Purists and aficionados of the Mustang name are having a hard time wrapping their head around an electric four-door sedan with badges of the wild horse glued onto this car. This is a gamble for Ford which it hopes will pay off in the upcoming world of electric vehicles. The Mach-E is available in two or AWD in three versions with either a base 68 kWh or 88 kWh battery pack and all models are loaded with the latest in technology and connectivity.
When fully charged, the Mach-E provides about 380 kms of range. Ford provides a basic 120-volt charger with the Mach-E.
The model tested here provides brisk uninterrupted acceleration, and overall handling is excellent giving the driver the sense of Ford’s pony car but without the long hood and the V8 rumble. But with 346 horsepower and 428 lb-ft of torque, the Mach E will take you from zero to 100-kph in about five seconds. For a four-door sedan (officially Ford calls the Mach-E an SUV), it is well-proportioned with some normal Mustang styling cues such as the taillights, provides adequate interior room, especially in the front, and provides a modicum of performance that other EVs in its segment (except Tesla) lack.
The dashboard of the Mach-E is the purest on the market. The 10.2-inch rectangular cluster in front of the driver is well suited to the overall layout, clean and devoid of clutter. The steering wheel has some functions, but it is also presented in a clean, uncluttered manner. Sight lines for the driver are good with the Mach-E, and along with the performance, this SUV has sufficient cargo space both under the front hood and the rear hatch.
Okay, the elephant in the room for me is the 15.5-inch touchscreen on the dash, part of the upgrade in this model. It’s just too large. And it should be presented in a horizontal format, not vertical. Another issue is that heating, entertainment, and other functions work through this screen. A few years ago, all such functions worked through a screen, but automakers have reverted to traditional knobs and buttons in many cases, which may not please millennial drivers, but I feel is certainly safer in keeping my eyes on the road to concentrate on driving, not adjusting the heat or radio station by pushing the right icon on the screen.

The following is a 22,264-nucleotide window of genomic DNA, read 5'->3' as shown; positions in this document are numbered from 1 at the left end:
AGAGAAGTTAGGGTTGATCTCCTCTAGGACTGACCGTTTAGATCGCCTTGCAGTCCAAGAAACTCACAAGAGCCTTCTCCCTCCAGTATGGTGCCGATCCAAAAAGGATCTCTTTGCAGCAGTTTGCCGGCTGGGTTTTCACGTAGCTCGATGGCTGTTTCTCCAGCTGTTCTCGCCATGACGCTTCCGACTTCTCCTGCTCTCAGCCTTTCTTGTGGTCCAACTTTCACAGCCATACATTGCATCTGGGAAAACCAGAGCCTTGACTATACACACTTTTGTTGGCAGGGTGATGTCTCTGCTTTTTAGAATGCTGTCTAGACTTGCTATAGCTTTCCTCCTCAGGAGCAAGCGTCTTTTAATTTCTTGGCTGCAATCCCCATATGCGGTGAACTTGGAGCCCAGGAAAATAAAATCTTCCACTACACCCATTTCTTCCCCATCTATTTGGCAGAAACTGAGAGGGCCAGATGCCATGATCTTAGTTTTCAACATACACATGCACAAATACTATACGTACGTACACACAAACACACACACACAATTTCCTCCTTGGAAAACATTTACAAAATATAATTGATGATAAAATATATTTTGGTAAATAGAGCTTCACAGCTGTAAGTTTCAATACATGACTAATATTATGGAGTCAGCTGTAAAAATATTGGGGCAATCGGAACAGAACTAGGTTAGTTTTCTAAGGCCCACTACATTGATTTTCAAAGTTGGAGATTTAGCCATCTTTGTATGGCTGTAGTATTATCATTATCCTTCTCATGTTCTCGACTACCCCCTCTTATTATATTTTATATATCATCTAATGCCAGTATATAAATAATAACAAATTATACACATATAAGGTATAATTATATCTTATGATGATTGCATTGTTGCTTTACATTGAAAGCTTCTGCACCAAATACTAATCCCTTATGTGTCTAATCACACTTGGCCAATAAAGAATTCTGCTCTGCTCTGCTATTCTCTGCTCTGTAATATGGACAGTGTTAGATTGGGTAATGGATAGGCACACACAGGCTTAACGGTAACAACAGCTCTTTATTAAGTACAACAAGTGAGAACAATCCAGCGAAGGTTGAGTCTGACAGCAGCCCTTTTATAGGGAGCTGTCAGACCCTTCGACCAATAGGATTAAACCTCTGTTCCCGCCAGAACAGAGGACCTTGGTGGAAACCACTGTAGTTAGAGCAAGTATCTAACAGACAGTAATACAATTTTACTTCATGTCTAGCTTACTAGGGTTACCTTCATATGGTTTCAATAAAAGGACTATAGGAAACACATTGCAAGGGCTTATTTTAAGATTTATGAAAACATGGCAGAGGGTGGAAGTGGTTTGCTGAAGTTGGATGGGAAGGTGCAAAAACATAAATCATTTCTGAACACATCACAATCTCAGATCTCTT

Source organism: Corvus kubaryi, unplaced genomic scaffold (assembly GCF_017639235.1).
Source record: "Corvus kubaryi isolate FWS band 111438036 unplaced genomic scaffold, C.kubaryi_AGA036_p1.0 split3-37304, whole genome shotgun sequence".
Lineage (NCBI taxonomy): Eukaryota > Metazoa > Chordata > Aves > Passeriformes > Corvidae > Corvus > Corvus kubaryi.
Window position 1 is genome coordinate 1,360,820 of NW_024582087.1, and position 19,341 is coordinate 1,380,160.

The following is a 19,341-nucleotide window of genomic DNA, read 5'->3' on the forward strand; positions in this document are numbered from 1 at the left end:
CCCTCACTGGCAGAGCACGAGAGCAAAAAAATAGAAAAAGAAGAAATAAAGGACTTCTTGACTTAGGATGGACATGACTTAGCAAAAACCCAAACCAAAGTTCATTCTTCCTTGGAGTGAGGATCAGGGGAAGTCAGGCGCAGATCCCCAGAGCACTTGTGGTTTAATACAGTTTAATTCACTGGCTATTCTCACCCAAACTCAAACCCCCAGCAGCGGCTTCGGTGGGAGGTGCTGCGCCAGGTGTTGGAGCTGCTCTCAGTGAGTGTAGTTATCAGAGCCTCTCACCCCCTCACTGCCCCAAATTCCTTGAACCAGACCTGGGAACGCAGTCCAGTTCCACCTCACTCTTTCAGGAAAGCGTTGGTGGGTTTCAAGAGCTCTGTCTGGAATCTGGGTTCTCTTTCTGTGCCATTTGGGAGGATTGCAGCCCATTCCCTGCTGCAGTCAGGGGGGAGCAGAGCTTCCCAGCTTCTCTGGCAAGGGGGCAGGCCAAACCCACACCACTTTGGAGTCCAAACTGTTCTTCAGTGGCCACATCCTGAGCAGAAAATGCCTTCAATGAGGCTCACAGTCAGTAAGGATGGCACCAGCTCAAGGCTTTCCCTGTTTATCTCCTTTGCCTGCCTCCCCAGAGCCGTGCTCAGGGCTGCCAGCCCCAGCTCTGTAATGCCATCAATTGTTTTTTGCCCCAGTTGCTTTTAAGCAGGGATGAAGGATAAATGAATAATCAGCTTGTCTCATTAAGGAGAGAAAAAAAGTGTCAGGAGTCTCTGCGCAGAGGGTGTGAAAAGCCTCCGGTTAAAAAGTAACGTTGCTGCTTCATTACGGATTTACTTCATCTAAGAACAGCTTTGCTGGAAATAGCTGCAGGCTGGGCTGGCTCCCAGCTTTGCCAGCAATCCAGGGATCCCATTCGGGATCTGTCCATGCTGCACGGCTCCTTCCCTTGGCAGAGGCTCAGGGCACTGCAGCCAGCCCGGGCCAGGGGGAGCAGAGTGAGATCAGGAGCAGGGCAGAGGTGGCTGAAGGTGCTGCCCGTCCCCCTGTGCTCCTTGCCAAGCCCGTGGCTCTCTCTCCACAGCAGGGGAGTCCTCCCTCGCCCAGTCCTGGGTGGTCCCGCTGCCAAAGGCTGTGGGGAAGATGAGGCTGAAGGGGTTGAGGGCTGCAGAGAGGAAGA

Once you get over Mustang name, the Mach-E is a positive entry into the EV market which may help set the bar for affordable motor-driven cars. It is certainly more of an enthusiast’s car compared to the current crop of small, quirky-looking sedans and is more for the masses than the Tesla Model S or Jaguar I-Pace.
I’m not going to get into any discussions regarding charging aspects and costs here, as Mach-E users will suffer the same predicaments as other EV owners with lengthy charging unless more money is spent for phase two and three chargers. Once the infrastructure to charge EVs quickly and at a reasonable cost is in place, the Mach-E will take its place in the land of electric motoring.
Just don’t expect any V8 growl from twin exhaust pipes.
Ford Mustang Mach-E First Edition AWD, four-door SUV
Price as tested: $74,145 (Includes Equipment Group 301A of $9,000)
Electric Motor: Permanent magnet AC motors
Power/Torque: 346 hp/428 lb-ft (combined)
Fuel Mileage: Battery range when fully charged about 380 kms.
Drivetrain: AWD drive system (2WD available)
Wheelbase: 2984 mm, 117.5 inches
Weight: 2202 kg, 4856 pounds
Fuel tank capacity: NA
Passenger volume: 2944 liters, 104 cubic feet
Cargo volume: behind second row seats, 991 liters (35 cubic feet)
Trailer towing: Not recommended